For many types of paper, and especially for multi-wall sack paper, the extensibility of the paper is of importance. To meet international standards the main part of the furnish has to be a long fiber kraft pulp as has been already pointed out.
In recent times methods have been developed according to which the paper, when still wet, is compressed on the paper machine making it extensible after drying. Such papers have been shown to possess quite new properties making them especially suitable for purposes like grocery bags and multiwall sacks. Furthermore, in cases where long and short fiber pulps are mixed, it has been shown to be possible to increase the portion of short fibers, and still keep the properties of a typical kraft paper. One paper mill in Peru is operating according to this process, manufacturing kraft papers with a large portion of bagasse pulp.
An ordinary paper machine is not adapted to produce a wide range of different paper qualities and especially not paper and boards varying widely in basis weight. This is a disadvantage of great importance for developing countries.
At the present time a new paper machine design is being developed and some units are already in commercial operation. The principle is that the wet web is dewatered upward instead of downward, making it possible to apply one layer on the top of the other and still having a very rapid dewatering process. Such machines can operate in the speed range of 50 to 350 meters per minute, depending on basis weight, and it is possible to produce paper and boards with greatly varying basis weight. Thus it is expected to be possible to produce on one machine all types of papers, such as tissue, newsprint, kraft papers, printing and writing papers, corrugating medium and kraft liner and at the same time chip board and other boards of not so high basis weight. It should be pointed out that such an all-round paper machine is still not in commercial operation.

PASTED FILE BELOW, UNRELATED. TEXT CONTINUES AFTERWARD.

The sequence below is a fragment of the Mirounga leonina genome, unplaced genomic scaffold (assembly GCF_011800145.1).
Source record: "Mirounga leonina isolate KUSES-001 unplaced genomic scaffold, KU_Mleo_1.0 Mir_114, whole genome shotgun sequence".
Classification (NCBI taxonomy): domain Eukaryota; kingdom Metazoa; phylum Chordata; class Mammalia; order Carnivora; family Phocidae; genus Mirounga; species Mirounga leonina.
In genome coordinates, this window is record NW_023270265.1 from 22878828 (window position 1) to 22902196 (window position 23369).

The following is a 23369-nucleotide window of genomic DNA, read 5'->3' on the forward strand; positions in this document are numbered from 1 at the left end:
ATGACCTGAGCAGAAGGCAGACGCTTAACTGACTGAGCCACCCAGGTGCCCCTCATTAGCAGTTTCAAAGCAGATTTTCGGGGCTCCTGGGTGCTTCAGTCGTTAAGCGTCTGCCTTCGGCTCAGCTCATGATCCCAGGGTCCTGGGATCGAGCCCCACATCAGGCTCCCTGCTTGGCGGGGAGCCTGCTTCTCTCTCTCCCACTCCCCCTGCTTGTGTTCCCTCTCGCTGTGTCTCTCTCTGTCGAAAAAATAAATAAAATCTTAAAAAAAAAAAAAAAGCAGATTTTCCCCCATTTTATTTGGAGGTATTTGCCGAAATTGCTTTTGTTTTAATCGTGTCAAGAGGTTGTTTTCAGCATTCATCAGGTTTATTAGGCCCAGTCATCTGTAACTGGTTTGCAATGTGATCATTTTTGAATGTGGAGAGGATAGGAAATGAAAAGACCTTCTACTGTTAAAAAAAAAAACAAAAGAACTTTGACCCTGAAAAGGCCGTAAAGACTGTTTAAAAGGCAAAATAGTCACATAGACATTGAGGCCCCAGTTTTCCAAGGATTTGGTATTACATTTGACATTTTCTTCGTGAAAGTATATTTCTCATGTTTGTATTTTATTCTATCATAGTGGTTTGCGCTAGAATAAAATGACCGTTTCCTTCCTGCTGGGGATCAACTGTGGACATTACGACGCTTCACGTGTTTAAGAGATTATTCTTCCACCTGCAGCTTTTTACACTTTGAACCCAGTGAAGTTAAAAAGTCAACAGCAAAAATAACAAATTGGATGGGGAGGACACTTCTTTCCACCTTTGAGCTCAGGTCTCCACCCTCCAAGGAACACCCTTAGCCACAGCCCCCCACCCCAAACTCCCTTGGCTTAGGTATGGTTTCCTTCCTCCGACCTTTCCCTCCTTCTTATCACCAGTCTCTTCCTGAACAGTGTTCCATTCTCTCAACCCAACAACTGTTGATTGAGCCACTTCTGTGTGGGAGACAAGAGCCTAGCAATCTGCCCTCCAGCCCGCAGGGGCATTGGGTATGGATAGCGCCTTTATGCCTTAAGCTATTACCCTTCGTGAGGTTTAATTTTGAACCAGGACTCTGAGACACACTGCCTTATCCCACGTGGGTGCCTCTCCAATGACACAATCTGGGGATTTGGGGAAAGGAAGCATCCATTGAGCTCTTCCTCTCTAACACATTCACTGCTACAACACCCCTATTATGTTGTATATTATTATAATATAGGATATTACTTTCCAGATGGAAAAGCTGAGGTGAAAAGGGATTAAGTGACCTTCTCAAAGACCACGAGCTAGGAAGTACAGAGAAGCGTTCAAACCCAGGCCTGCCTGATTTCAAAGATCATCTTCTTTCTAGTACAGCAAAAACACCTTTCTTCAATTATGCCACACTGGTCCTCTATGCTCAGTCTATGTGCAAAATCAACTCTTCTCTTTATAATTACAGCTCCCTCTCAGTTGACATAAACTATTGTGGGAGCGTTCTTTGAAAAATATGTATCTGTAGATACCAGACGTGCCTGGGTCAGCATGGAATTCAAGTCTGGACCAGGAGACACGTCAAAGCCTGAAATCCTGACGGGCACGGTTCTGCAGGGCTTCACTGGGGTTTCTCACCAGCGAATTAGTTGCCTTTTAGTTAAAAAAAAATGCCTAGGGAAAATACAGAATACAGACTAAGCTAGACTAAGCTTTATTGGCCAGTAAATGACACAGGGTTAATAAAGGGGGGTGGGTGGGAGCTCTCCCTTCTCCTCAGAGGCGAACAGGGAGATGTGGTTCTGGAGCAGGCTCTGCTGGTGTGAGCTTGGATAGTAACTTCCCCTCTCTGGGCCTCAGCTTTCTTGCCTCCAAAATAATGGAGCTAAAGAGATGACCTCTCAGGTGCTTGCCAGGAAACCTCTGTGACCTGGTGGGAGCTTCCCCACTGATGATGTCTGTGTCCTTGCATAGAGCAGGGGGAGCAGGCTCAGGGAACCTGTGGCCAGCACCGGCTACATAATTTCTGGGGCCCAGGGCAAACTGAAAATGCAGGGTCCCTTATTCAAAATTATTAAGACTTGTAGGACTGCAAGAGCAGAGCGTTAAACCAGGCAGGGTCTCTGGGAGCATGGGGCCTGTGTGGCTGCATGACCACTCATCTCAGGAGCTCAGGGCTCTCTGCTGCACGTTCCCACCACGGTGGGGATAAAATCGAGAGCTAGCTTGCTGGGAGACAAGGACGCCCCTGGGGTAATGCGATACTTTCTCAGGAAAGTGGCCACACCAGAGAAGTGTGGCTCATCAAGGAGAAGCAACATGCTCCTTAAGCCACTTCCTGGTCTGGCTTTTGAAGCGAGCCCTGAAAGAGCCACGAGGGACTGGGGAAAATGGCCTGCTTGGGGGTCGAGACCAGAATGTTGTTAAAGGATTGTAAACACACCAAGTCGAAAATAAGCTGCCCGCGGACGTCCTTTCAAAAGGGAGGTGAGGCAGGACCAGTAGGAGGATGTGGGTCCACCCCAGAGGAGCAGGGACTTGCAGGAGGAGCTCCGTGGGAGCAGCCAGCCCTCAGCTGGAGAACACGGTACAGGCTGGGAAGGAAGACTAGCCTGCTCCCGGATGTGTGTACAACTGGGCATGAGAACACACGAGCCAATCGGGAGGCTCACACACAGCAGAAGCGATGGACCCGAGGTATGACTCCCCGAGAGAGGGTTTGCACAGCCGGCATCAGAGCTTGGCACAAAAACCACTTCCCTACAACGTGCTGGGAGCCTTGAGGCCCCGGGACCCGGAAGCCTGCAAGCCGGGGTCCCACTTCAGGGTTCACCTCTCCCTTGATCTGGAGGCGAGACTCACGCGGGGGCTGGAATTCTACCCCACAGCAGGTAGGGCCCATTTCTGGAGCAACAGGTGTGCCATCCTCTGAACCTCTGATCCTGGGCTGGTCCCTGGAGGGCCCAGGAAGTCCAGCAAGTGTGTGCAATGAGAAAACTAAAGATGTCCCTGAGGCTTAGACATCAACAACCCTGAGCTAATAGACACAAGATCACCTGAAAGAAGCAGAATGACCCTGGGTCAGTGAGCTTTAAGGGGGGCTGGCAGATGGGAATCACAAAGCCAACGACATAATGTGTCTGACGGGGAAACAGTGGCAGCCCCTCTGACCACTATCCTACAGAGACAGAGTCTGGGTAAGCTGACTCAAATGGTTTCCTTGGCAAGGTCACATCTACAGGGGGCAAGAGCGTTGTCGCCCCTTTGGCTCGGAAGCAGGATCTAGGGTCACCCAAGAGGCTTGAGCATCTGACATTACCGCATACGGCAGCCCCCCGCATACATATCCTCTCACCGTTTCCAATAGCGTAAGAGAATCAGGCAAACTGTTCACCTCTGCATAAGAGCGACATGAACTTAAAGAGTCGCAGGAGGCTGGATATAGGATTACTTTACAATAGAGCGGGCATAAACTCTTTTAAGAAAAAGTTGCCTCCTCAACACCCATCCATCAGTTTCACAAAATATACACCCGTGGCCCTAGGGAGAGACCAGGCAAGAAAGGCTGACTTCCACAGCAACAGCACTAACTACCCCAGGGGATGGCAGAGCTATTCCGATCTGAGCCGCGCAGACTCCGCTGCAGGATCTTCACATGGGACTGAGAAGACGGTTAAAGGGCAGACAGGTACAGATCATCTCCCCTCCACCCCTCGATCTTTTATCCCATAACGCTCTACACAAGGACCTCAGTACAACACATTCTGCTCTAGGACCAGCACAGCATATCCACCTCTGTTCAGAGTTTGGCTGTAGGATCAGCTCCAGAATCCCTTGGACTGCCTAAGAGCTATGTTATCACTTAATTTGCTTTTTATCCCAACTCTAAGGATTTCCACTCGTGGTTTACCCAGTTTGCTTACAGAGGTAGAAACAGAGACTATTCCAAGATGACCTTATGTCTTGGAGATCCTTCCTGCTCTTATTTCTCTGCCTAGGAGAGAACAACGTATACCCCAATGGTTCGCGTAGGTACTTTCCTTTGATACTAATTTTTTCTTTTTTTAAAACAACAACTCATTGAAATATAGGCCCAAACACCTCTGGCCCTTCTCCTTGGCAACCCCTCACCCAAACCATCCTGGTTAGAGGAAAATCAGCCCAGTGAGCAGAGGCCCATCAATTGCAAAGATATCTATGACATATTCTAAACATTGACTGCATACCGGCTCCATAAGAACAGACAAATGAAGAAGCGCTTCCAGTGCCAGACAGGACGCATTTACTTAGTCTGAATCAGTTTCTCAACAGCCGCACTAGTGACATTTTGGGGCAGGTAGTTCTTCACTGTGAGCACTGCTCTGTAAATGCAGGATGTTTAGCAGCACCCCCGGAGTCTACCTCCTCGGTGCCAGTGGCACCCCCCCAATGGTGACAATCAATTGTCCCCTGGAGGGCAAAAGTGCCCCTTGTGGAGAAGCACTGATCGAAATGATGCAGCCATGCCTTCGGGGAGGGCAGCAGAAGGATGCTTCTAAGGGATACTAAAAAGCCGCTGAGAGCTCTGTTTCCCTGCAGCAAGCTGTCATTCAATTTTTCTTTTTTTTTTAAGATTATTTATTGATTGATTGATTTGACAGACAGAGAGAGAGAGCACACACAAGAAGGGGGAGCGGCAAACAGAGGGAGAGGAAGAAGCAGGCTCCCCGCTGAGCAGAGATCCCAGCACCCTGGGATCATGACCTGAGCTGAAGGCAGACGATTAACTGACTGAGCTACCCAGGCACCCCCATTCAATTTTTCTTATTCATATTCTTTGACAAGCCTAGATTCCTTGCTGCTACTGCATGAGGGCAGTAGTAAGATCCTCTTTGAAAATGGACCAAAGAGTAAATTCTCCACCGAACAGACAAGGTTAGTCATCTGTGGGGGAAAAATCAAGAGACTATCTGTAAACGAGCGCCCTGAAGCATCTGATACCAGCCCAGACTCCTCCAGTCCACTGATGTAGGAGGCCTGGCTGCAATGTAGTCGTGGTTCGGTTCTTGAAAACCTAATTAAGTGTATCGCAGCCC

DENMARK. King Frederik of Denmark congratulates Svend O. Heiberg, Associate Dean, State University College of Forestry at Syracuse University, Syracuse, New York, after Mr. Heiberg had been awarded an honorary doctorate for outstanding contributions to world silviculture at a special ceremony at Copenhagen to mark the 200th anniversary of forestry education in Denmark. Dean Heiberg is the first professional forester ever awarded an honorary doctorate by the Royal Danish College of Agriculture.